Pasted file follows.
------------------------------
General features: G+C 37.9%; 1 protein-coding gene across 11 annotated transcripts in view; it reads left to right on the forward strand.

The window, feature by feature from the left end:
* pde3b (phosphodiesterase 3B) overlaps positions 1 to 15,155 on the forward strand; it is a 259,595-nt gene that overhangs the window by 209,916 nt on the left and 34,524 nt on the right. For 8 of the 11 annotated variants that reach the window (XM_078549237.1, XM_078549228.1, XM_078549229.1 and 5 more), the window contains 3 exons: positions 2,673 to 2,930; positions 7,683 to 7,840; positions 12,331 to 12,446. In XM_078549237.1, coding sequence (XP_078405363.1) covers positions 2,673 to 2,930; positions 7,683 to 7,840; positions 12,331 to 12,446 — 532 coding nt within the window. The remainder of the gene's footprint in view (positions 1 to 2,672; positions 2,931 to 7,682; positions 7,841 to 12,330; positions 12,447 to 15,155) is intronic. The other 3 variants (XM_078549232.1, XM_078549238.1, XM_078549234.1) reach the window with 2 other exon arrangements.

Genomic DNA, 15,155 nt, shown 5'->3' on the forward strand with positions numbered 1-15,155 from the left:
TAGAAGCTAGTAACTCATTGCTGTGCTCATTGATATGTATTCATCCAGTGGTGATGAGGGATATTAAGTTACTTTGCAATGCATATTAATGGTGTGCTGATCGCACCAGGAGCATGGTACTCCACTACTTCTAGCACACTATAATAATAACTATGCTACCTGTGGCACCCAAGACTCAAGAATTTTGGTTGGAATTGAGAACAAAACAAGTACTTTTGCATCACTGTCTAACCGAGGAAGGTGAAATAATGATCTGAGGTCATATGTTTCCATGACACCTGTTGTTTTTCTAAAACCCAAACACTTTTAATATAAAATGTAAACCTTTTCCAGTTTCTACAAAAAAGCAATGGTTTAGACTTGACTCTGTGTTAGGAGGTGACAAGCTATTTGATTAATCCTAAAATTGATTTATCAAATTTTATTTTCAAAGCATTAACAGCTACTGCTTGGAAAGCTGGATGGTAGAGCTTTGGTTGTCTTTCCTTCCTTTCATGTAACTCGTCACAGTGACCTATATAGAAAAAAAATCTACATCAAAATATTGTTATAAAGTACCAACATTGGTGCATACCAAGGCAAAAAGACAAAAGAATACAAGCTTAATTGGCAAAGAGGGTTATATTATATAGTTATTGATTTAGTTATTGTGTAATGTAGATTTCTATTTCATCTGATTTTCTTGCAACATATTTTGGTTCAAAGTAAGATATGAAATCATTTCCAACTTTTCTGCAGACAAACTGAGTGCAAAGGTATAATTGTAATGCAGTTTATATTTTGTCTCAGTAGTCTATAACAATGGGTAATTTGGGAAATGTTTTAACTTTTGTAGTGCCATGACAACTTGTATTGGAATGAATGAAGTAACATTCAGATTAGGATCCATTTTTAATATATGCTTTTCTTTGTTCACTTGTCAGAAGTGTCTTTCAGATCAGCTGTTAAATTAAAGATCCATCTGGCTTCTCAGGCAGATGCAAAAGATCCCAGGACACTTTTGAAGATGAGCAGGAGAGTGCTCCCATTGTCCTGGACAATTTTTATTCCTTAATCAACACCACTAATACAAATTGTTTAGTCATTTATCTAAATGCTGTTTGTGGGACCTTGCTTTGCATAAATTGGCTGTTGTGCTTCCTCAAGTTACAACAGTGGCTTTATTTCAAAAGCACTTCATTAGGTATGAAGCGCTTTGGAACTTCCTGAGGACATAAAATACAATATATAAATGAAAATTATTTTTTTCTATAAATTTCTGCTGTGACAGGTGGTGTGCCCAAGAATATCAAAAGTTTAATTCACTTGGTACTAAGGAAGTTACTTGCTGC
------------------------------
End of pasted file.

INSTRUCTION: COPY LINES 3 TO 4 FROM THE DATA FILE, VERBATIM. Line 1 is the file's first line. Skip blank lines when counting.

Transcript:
* pde3b (phosphodiesterase 3B) overlaps positions 1 to 15,155 on the forward strand; it is a 259,595-nt gene that overhangs the window by 209,916 nt on the left and 34,524 nt on the right. For 8 of the 11 annotated variants that reach the window (XM_078549237.1, XM_078549228.1, XM_078549229.1 and 5 more), the window contains 3 exons: positions 2,673 to 2,930; positions 7,683 to 7,840; positions 12,331 to 12,446. In XM_078549237.1, coding sequence (XP_078405363.1) covers positions 2,673 to 2,930; positions 7,683 to 7,840; positions 12,331 to 12,446 — 532 coding nt within the window. The remainder of the gene's footprint in view (positions 1 to 2,672; positions 2,931 to 7,682; positions 7,841 to 12,330; positions 12,447 to 15,155) is intronic. The other 3 variants (XM_078549232.1, XM_078549238.1, XM_078549234.1) reach the window with 2 other exon arrangements.

Genomic DNA, 15,155 nt, shown 5'->3' on the forward strand with positions numbered 1-15,155 from the left: